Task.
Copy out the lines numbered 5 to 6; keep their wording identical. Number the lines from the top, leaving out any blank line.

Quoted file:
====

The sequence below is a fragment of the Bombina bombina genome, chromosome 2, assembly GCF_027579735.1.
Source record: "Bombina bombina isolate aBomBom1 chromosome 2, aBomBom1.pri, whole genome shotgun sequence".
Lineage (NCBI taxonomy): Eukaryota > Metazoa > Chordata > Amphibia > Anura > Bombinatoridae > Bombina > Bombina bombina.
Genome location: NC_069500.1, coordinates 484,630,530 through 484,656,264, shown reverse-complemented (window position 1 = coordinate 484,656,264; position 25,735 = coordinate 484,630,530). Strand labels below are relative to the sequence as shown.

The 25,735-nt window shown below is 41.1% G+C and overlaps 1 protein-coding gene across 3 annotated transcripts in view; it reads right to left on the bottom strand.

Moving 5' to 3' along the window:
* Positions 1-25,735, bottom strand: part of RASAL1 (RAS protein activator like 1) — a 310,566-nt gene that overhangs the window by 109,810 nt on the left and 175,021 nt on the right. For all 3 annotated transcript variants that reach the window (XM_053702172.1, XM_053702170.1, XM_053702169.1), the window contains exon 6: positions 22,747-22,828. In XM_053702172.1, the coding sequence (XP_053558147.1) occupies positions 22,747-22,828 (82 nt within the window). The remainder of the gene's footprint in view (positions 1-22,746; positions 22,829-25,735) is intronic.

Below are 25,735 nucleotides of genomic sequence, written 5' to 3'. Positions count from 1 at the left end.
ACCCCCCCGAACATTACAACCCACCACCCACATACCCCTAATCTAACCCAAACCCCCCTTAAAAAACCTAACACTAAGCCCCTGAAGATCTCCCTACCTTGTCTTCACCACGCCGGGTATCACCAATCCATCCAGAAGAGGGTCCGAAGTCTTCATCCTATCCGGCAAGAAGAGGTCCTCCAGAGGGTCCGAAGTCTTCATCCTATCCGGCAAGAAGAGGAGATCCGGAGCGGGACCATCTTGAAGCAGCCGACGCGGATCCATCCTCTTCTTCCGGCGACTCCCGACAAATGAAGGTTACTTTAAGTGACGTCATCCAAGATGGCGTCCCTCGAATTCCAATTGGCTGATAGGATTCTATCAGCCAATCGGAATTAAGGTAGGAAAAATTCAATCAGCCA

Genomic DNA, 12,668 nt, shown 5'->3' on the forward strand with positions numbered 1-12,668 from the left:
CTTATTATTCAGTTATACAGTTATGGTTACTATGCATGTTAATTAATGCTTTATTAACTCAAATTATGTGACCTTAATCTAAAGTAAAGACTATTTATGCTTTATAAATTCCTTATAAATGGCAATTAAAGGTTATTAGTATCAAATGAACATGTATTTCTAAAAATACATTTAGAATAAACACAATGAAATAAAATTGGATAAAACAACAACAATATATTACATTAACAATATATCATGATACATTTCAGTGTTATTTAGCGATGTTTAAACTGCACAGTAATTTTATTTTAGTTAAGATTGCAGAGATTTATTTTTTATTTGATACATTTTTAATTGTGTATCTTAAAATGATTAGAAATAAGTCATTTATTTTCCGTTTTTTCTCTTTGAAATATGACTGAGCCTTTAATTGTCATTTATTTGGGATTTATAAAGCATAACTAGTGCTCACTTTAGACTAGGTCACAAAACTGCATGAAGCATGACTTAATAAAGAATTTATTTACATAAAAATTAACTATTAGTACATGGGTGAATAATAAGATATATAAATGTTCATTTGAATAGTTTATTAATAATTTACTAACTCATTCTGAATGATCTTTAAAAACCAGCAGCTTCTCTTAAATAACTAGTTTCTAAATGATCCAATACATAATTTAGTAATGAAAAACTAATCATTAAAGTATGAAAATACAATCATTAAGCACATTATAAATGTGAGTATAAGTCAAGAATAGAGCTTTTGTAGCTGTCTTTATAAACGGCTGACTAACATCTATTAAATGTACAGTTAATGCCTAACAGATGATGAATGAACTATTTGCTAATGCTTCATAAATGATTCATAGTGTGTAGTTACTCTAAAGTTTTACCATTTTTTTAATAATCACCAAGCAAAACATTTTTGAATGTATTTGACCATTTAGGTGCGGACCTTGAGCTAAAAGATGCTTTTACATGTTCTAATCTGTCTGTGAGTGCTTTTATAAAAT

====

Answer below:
The 25,735-nt window shown below is 41.1% G+C and overlaps 1 protein-coding gene across 3 annotated transcripts in view; it reads right to left on the bottom strand.

Moving 5' to 3' along the window: